Enzymatic differences between chronic lymphocytic leukemia and prolymphocytic leukemia

Howard Ratech, William Z. Borer, Carl D. Winberg, Henry Rappaport

Research output: Contribution to journalArticle

3 Scopus citations

Abstract

Chronic lymphocytic leukemia and prolymphocytic leukemia of the B-cell immunophenotype are closely related disorders, but differ in their cytomorphologic and clinical features. In an attempt to differentiate further between these two forms of leukemia, we measured adenosine deaminase and purine nucleoside phosphorylase activities by using a linked-enzyme spectrophotometric assay on peripheral-blood leukemic cells from seven patients with chronic lymphocytic leukemia, three patients with prolymphocytic leukemia, and one patient with prolymphocytoid transformation of chronic lymphocytic leukemia. By using discriminant analysis, we were able to distinguish the two groups only on the basis of purine nucleoside phosphorylase activity (F1,9; p<0.001). The purine nucleoside phosphorylase activity in leukemic cells with prolymphocytic cytomorphology was significantly elevated (mean = 58.6 nM/min/mg protein) compared to the activity in leukemic cells with lymphocytic cytomorphology (mean = 25.6 nM/min/mg protein). There was only one patient with chronic lymphocytic leukemia who was assigned to the prolymphocytic leukemia group on the basis of her purine nucleoside phosphorylase activity. Our study suggests that purine nucleoside phosphorylase activity in leukemic cells may be useful in the distinction of prolymphocytic leukemia from chronic lymphocytic leukemia, and that it may be an enzymatic marker for the early detection of prolymphocytoid transformation of chronic lymphocytic leukemia.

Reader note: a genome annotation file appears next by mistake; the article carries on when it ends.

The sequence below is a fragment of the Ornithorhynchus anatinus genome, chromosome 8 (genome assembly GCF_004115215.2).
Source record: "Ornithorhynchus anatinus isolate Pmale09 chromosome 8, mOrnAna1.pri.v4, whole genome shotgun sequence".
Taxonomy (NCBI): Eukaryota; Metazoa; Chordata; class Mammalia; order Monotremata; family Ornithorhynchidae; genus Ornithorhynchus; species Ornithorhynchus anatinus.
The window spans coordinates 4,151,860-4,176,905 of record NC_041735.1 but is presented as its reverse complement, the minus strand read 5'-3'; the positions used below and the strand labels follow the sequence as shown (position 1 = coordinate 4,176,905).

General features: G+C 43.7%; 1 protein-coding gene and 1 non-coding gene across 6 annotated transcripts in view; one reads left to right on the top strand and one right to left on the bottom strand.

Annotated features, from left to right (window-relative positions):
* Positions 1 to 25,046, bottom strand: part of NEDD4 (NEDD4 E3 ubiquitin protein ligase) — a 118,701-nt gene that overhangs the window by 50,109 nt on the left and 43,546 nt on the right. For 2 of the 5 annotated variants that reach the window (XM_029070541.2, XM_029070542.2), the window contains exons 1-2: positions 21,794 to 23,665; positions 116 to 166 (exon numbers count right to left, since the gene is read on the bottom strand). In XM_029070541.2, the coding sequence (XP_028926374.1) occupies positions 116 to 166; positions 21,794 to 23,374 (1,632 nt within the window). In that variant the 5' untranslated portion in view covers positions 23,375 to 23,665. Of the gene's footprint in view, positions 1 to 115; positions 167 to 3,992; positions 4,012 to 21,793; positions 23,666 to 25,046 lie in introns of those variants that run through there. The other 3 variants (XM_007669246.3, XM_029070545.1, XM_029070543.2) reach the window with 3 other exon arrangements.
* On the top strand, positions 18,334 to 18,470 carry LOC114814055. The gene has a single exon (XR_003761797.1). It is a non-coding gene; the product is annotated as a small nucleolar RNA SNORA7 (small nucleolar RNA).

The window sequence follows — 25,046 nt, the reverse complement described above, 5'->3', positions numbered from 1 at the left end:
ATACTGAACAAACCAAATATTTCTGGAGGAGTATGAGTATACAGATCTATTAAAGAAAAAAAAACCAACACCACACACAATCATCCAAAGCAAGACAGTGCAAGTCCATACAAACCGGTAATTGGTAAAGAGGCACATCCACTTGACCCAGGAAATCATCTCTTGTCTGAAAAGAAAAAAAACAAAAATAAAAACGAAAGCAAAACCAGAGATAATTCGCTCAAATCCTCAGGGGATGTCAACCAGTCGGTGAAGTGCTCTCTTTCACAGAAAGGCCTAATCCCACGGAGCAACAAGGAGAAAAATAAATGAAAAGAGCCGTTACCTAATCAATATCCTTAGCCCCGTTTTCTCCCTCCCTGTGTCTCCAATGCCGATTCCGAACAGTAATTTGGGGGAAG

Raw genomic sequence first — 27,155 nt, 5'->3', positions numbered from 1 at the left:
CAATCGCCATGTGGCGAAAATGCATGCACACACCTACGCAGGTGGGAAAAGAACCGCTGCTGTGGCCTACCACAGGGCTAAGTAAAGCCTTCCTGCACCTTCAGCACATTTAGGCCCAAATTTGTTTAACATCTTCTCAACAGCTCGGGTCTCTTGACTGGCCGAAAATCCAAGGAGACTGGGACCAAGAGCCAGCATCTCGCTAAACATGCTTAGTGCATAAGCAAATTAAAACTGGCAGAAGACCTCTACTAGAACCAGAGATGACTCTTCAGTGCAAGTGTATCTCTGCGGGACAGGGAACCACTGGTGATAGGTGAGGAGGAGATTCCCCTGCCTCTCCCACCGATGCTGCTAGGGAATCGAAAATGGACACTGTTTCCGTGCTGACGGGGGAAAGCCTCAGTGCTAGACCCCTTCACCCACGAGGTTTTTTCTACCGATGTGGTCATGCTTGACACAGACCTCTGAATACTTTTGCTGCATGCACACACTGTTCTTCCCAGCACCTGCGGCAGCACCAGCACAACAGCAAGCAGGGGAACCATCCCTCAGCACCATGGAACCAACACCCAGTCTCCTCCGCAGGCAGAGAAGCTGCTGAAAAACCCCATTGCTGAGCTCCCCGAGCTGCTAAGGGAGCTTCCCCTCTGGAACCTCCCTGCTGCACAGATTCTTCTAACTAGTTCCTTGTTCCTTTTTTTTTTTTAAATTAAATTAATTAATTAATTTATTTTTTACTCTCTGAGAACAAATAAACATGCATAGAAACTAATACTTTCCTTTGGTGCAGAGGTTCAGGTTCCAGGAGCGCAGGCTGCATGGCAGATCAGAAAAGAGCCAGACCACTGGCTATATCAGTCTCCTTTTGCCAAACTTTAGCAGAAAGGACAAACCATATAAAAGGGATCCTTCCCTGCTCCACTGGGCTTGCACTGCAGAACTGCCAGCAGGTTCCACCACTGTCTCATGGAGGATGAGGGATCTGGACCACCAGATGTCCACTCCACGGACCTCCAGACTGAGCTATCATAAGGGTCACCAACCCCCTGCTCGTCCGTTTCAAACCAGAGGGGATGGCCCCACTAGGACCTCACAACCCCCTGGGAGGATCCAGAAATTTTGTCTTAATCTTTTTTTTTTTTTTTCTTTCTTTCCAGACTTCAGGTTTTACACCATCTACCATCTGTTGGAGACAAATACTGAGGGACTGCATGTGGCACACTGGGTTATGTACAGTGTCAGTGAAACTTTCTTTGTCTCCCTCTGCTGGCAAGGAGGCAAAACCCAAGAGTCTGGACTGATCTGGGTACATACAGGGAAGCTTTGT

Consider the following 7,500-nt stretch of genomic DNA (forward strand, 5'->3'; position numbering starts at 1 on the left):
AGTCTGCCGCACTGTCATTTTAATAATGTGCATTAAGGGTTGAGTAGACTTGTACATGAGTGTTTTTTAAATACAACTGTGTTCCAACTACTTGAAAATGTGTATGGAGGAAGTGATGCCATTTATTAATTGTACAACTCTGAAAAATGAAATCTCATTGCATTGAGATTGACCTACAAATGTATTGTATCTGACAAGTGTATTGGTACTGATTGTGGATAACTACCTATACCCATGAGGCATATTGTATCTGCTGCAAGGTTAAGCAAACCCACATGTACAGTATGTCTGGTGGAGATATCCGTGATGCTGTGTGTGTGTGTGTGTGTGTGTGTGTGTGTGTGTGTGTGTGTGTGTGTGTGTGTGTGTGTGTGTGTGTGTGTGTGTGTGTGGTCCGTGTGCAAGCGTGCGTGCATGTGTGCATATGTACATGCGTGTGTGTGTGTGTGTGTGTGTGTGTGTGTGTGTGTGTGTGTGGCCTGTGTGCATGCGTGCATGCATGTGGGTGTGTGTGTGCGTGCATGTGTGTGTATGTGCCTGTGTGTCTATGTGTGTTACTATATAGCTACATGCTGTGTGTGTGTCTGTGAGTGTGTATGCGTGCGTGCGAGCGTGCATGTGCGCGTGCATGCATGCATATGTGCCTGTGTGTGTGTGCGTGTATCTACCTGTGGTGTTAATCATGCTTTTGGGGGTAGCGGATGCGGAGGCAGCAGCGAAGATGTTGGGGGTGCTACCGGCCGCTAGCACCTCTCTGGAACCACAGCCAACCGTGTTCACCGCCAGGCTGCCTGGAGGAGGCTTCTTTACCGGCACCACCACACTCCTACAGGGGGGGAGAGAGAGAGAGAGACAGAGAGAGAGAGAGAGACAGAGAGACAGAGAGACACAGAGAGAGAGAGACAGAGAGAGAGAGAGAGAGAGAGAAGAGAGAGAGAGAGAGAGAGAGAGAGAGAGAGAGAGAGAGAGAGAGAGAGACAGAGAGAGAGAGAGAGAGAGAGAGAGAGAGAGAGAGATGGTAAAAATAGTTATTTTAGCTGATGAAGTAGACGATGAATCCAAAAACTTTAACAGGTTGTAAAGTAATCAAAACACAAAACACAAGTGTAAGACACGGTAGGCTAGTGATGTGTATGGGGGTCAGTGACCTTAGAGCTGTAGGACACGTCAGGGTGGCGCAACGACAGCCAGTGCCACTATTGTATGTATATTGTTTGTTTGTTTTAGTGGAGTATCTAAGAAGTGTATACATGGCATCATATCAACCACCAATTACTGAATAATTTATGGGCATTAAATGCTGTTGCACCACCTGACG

Original languageEnglish (US)
Pages (from-to)1271-1275
Number of pages5
JournalLeukemia Research
Volume9
Issue number10
DOIs
Publication statusPublished - 1985

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Keywords

  • Adenosine deaminase
  • lymphocytic leukemia
  • purine nucleoside phosphorylase

ASJC Scopus subject areas

  • Hematology
  • Oncology
  • Cancer Research

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